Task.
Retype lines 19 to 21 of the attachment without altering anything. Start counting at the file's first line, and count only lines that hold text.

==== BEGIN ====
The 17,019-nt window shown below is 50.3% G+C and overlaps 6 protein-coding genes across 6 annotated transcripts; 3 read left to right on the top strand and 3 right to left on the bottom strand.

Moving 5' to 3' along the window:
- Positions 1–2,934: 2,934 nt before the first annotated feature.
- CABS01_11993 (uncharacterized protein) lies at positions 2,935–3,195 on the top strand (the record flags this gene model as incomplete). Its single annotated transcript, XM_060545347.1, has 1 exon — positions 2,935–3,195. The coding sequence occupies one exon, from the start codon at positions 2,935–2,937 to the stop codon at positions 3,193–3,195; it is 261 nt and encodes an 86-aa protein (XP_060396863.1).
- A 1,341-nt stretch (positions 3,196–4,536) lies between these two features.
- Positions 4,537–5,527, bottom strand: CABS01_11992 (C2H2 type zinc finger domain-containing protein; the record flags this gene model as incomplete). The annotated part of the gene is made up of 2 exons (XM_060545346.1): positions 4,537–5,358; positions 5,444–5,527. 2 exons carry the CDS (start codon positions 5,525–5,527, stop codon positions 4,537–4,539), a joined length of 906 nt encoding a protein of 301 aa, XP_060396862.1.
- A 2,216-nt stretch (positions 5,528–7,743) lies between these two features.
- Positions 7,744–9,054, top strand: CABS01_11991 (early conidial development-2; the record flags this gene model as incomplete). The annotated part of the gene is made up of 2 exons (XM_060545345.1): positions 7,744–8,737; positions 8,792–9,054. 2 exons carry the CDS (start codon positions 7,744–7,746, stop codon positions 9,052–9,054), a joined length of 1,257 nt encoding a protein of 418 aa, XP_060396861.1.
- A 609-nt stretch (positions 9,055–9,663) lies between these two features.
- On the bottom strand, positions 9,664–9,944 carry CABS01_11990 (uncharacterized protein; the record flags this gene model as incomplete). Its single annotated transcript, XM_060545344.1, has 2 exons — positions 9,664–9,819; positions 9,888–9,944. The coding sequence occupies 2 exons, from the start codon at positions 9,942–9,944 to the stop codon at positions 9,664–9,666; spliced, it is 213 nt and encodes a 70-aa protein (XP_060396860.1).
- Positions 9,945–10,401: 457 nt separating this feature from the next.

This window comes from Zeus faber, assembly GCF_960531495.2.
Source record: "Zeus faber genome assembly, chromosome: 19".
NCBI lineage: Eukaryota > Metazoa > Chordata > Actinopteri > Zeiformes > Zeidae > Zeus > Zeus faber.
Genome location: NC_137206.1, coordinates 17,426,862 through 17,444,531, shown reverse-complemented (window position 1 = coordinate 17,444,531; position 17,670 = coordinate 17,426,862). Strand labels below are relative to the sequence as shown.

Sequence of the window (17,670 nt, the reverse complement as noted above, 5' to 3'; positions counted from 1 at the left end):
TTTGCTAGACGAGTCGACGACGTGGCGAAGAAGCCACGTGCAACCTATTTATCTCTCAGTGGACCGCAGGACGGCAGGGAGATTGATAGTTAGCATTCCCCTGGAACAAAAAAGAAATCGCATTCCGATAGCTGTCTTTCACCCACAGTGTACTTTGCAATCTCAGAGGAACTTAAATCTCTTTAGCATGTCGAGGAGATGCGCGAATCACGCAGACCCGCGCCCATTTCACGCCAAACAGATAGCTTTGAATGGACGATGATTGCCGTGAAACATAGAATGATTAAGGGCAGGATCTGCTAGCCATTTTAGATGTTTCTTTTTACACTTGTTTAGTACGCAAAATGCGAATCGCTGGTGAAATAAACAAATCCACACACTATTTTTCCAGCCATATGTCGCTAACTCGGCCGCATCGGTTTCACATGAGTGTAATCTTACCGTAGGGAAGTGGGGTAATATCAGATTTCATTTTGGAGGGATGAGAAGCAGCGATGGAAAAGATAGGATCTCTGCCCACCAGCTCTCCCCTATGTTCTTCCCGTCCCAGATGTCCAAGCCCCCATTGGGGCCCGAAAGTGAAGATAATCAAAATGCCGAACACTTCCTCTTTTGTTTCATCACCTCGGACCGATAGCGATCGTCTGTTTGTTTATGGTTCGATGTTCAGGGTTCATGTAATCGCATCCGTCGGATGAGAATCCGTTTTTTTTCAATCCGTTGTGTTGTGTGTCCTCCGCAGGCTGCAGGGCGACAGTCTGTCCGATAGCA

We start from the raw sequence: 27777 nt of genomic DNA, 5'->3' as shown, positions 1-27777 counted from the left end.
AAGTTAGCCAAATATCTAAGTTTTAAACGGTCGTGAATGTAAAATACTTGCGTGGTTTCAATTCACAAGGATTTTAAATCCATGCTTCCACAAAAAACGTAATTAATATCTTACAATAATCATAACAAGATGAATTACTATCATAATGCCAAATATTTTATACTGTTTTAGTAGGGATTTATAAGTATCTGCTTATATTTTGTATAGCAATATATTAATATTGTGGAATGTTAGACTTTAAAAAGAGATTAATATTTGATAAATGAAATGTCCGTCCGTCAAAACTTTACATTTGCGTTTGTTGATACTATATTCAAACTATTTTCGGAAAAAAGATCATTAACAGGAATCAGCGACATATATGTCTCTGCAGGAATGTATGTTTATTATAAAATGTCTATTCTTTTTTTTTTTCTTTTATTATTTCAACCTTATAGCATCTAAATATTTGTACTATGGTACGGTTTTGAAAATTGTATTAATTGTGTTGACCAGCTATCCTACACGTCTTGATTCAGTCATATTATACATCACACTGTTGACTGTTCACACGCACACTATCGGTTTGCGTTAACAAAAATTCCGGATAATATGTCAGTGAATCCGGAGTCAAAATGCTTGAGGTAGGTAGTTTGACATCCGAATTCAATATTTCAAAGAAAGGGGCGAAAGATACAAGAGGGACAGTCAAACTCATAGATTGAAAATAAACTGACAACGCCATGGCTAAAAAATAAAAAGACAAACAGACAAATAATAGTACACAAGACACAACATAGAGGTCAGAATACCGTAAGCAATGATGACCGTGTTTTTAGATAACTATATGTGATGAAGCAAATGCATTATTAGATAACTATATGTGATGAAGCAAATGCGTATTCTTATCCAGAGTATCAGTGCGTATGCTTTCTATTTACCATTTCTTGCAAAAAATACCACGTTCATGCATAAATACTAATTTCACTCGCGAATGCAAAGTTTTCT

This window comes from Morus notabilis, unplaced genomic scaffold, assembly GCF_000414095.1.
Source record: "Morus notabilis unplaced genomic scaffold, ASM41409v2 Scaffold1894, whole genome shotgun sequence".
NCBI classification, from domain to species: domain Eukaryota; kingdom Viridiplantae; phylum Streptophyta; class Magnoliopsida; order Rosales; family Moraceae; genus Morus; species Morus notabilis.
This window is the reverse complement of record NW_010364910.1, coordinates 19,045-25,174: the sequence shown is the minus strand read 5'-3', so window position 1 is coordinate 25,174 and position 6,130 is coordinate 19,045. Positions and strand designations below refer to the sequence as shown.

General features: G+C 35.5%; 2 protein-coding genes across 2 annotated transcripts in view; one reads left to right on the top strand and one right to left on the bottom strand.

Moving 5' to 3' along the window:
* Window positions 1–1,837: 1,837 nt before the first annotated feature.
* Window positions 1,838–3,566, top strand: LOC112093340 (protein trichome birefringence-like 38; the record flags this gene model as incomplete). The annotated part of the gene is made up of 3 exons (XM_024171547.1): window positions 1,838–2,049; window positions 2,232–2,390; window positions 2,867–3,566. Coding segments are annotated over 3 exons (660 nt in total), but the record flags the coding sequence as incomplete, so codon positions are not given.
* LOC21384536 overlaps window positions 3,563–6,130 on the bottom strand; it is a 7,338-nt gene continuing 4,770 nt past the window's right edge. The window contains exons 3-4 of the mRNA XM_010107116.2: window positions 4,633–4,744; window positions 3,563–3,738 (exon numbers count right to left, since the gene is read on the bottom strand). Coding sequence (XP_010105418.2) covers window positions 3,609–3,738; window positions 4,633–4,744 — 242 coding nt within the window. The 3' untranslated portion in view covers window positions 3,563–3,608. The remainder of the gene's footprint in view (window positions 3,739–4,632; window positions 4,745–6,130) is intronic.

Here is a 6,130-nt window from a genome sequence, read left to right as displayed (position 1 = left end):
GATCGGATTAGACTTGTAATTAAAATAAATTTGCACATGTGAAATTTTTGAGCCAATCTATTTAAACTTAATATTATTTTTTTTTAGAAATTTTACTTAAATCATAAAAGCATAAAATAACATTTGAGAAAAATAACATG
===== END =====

AAGTTAGCCAAATATCTAAGTTTTAAACGGTCGTGAATGTAAAATACTTGCGTGGTTTCAATTCACAAGGATTTTAAATCCATGCTTCCACAAAAAACGTAATTAATATCTTACAATAATCATAACAAGATGAATTACTATCATAATGCCAAATATTTTATACTGTTTTAGTAGGGATTTATAAGTATCTGCTTATATTTTGTATAGCAATATATTAATATTGTGGAATGTTAGACTTTAAAAAGAGATTAATATTTGATAAATGAAATGTCCGTCCGTCAAAACTTTACATTTGCGTTTGTTGATACTATATTCAAACTATTTTCGGAAAAAAGATCATTAACAGGAATCAGCGACATATATGTCTCTGCAGGAATGTATGTTTATTATAAAATGTCTATTCTTTTTTTTTTTCTTTTATTATTTCAACCTTATAGCATCTAAATATTTGTACTATGGTACGGTTTTGAAAATTGTATTAATTGTGTTGACCAGCTATCCTACACGTCTTGATTCAGTCATATTATACATCACACTGTTGACTGTTCACACGCACACTATCGGTTTGCGTTAACAAAAATTCCGGATAATATGTCAGTGAATCCGGAGTCAAAATGCTTGAGGTAGGTAGTTTGACATCCGAATTCAATATTTCAAAGAAAGGGGCGAAAGATACAAGAGGGACAGTCAAACTCATAGATTGAAAATAAACTGACAACGCCATGGCTAAAAAATAAAAAGACAAACAGACAAATAATAGTACACAAGACACAACATAGAGGTCAGAATACCGTAAGCAATGATGACCGTGTTTTTAGATAACTATATGTGATGAAGCAAATGCATTATTAGATAACTATATGTGATGAAGCAAATGCGTATTCTTATCCAGAGTATCAGTGCGTATGCTTTCTATTTACCATTTCTTGCAAAAAATACCACGTTCATGCATAAATACTAATTTCACTCGCGAATGCAAAGTTTTCT

This window comes from Morus notabilis, unplaced genomic scaffold, assembly GCF_000414095.1.
Source record: "Morus notabilis unplaced genomic scaffold, ASM41409v2 Scaffold1894, whole genome shotgun sequence".